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David Denby’s “OUT of the FURNACE” Barely More Than Kindling

In response to David Denby’s 103‑word review of Out of the Furnace on New Yorker

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In “OUT OF THE FURNACE”, David Denby delivers a piece so abysmal, it’s not worth the time, much less the “effort”, it took to create.  

The audience may be asking the same question of this work as many of Denby’s peers ask of the subject: What happened? How could a n author be so lax and unmotivated as to create something so skimpy, underdeveloped and ultimately devoid of value? That question may haunt the reader for some time after perusing this astoundingly trite text, should they choose to do so at all. It certainly is not a time consuming read by any stretch. However, the mark of engaging literature is not measured by the size of its diatribe but on the quality of its content. Additionally, a piece of this genre also requires a sound argument. Sadly, the content is sorely lacking here, and the argument… virtually nonexistent.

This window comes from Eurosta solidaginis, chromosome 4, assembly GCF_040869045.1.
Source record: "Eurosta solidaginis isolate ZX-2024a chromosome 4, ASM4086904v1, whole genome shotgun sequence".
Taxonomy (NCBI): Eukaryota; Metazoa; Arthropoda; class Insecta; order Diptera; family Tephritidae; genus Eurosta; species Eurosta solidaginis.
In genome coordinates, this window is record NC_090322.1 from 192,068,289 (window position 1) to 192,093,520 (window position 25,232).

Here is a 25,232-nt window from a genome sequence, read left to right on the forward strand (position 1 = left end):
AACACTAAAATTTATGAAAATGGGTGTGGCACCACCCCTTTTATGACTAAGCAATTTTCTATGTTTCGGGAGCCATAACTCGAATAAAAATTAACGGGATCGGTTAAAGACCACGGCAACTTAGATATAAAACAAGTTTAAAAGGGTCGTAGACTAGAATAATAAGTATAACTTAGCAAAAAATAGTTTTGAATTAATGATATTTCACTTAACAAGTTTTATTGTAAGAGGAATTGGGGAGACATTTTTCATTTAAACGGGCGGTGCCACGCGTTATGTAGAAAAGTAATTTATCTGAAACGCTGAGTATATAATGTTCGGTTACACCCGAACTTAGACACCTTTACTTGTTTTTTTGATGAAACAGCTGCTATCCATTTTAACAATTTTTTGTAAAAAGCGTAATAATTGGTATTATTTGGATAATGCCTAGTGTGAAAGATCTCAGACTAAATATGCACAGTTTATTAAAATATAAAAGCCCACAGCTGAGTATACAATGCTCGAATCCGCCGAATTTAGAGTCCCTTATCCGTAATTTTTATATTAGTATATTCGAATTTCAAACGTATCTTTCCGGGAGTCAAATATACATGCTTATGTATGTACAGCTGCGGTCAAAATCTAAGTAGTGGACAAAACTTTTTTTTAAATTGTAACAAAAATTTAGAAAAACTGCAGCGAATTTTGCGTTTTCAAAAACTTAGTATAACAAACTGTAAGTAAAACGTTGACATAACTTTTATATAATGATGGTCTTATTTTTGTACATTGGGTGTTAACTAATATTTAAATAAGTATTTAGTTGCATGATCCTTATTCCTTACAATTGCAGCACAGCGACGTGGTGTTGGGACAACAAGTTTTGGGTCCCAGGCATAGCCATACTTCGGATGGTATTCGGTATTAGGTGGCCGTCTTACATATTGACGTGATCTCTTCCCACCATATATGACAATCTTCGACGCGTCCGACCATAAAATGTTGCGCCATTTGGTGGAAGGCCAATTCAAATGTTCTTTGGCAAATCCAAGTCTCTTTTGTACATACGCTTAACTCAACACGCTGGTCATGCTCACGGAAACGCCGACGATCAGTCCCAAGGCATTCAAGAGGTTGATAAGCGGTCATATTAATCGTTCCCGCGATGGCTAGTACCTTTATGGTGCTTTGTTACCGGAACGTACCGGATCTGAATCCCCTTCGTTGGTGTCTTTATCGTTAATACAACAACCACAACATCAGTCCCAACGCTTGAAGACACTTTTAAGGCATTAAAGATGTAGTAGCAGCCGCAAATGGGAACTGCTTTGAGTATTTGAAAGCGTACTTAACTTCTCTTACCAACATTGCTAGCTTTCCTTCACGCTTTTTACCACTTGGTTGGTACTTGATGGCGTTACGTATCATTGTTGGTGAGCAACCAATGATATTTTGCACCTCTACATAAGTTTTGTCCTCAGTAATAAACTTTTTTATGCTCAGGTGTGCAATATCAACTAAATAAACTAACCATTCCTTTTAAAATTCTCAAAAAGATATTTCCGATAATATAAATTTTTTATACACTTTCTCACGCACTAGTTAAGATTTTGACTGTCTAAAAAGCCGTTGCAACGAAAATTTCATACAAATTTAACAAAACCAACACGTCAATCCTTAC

In fact, it’s almost impossible to discern what Denby’s ultimate message is, even after reviewing it multiple times. On one hand, it seems to praise certain elements of the plot and paint them such that it encourages the audience to investigate further. But it simultaneously condemns other aspects, seemingly in an attempt to ward them off. And sometimes, he seems to both praise and condemn.  He does this by portraying certain situations as something specific readers who enjoy this type of thing might gleam some value from. But as a whole, it makes no definitively conclusive determination on the subject, thereby failing miserably in its purpose.

How something as trite, empty and misleading as this is allowed to exist is beyond reason. It should be cast into the fires and incinerated.    

Quality of Writing Quality of Argument Spoiler Avoidance Presentation